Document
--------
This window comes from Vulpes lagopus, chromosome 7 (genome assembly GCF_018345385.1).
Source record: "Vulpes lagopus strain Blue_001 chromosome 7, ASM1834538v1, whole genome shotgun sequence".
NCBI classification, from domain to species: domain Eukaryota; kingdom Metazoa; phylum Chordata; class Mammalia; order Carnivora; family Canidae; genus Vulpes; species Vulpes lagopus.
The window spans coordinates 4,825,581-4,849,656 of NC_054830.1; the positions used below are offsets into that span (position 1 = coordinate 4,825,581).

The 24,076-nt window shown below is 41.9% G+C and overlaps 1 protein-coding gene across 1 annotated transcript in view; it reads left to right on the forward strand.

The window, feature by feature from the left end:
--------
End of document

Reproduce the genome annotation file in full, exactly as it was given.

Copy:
This window comes from Vulpes lagopus, chromosome 7 (genome assembly GCF_018345385.1).
Source record: "Vulpes lagopus strain Blue_001 chromosome 7, ASM1834538v1, whole genome shotgun sequence".
NCBI classification, from domain to species: domain Eukaryota; kingdom Metazoa; phylum Chordata; class Mammalia; order Carnivora; family Canidae; genus Vulpes; species Vulpes lagopus.
The window spans coordinates 4,825,581-4,849,656 of NC_054830.1; the positions used below are offsets into that span (position 1 = coordinate 4,825,581).

The 24,076-nt window shown below is 41.9% G+C and overlaps 1 protein-coding gene across 1 annotated transcript in view; it reads left to right on the forward strand.

The window, feature by feature from the left end: